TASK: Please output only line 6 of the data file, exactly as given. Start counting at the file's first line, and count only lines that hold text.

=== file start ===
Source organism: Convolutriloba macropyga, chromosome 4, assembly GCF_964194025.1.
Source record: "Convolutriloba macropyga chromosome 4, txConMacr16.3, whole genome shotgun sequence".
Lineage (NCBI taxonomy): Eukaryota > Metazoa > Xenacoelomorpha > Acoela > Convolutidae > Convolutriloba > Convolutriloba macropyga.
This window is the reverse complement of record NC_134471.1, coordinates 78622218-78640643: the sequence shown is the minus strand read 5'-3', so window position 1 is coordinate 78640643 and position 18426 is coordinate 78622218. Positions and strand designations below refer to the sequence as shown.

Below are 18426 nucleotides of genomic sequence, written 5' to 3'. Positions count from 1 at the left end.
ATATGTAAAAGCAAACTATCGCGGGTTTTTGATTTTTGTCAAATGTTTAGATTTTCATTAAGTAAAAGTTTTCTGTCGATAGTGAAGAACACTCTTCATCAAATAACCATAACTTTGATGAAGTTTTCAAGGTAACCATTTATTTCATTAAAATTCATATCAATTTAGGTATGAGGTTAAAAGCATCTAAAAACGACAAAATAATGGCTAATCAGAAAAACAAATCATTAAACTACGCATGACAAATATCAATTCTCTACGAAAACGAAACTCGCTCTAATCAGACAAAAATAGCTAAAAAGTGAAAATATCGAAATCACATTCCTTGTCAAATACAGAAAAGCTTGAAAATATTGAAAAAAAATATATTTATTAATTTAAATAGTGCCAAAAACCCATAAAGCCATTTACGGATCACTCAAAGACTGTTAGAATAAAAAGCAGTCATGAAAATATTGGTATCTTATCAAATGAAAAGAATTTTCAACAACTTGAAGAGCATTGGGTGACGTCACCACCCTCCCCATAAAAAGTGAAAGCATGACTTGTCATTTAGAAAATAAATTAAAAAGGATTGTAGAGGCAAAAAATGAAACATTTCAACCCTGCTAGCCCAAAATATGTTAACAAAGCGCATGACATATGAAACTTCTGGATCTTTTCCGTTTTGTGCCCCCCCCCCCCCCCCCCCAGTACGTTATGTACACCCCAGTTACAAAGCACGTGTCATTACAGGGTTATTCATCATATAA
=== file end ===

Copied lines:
ATATGTAAAAGCAAACTATCGCGGGTTTTTGATTTTTGTCAAATGTTTAGATTTTCATTAAGTAAAAGTTTTCTGTCGATAGTGAAGAACACTCTTCATCAAATAACCATAACTTTGATGAAGTTTTCAAGGTAACCATTTATTTCATTAAAATTCATATCAATTTAGGTATGAGGTTAAAAGCATCTAAAAACGACAAAATAATGGCTAATCAGAAAAACAAATCATTAAACTACGCATGACAAATATCAATTCTCTACGAAAACGAAACTCGCTCTAATCAGACAAAAATAGCTAAAAAGTGAAAATATCGAAATCACATTCCTTGTCAAATACAGAAAAGCTTGAAAATATTGAAAAAAAATATATTTATTAATTTAAATAGTGCCAAAAACCCATAAAGCCATTTACGGATCACTCAAAGACTGTTAGAATAAAAAGCAGTCATGAAAATATTGGTATCTTATCAAATGAAAAGAATTTTCAACAACTTGAAGAGCATTGGGTGACGTCACCACCCTCCCCATAAAAAGTGAAAGCATGACTTGTCATTTAGAAAATAAATTAAAAAGGATTGTAGAGGCAAAAAATGAAACATTTCAACCCTGCTAGCCCAAAATATGTTAACAAAGCGCATGACATATGAAACTTCTGGATCTTTTCCGTTTTGTGCCCCCCCCCCCCCCCCCCCAGTACGTTATGTACACCCCAGTTACAAAGCACGTGTCATTACAGGGTTATTCATCATATAA